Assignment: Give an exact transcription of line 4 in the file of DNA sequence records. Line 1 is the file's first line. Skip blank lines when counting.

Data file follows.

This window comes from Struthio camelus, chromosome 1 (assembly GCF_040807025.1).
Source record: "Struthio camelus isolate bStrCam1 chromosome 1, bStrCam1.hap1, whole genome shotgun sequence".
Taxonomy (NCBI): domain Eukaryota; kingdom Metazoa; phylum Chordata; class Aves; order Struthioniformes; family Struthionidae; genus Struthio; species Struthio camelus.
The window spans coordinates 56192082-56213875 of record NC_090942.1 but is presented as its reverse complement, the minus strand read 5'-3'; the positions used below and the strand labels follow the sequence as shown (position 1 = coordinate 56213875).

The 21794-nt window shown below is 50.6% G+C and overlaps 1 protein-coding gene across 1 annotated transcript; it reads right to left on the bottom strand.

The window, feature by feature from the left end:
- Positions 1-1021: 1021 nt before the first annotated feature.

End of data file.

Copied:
The window spans coordinates 56192082-56213875 of record NC_090942.1 but is presented as its reverse complement, the minus strand read 5'-3'; the positions used below and the strand labels follow the sequence as shown (position 1 = coordinate 56213875).